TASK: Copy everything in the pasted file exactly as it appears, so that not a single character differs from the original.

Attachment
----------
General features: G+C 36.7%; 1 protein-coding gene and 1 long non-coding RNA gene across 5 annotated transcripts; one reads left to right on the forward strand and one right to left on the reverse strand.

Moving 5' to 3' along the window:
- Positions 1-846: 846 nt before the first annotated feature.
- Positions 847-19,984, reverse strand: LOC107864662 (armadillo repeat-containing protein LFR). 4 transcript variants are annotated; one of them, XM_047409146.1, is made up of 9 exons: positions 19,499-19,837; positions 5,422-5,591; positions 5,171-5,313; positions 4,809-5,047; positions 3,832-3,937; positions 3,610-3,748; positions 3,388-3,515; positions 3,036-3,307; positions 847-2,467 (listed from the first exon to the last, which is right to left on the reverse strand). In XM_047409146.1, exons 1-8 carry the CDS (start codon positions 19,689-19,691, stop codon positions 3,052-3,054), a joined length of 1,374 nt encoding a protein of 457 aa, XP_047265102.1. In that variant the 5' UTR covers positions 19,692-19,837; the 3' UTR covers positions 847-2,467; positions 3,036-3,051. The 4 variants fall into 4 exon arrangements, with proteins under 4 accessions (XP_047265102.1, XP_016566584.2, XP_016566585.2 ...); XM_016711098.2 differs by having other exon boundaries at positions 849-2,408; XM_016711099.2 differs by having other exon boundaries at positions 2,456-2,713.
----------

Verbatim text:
General features: G+C 36.7%; 1 protein-coding gene and 1 long non-coding RNA gene across 5 annotated transcripts; one reads left to right on the forward strand and one right to left on the reverse strand.

Moving 5' to 3' along the window:
- Positions 1-846: 846 nt before the first annotated feature.
- Positions 847-19,984, reverse strand: LOC107864662 (armadillo repeat-containing protein LFR). 4 transcript variants are annotated; one of them, XM_047409146.1, is made up of 9 exons: positions 19,499-19,837; positions 5,422-5,591; positions 5,171-5,313; positions 4,809-5,047; positions 3,832-3,937; positions 3,610-3,748; positions 3,388-3,515; positions 3,036-3,307; positions 847-2,467 (listed from the first exon to the last, which is right to left on the reverse strand). In XM_047409146.1, exons 1-8 carry the CDS (start codon positions 19,689-19,691, stop codon positions 3,052-3,054), a joined length of 1,374 nt encoding a protein of 457 aa, XP_047265102.1. In that variant the 5' UTR covers positions 19,692-19,837; the 3' UTR covers positions 847-2,467; positions 3,036-3,051. The 4 variants fall into 4 exon arrangements, with proteins under 4 accessions (XP_047265102.1, XP_016566584.2, XP_016566585.2 ...); XM_016711098.2 differs by having other exon boundaries at positions 849-2,408; XM_016711099.2 differs by having other exon boundaries at positions 2,456-2,713.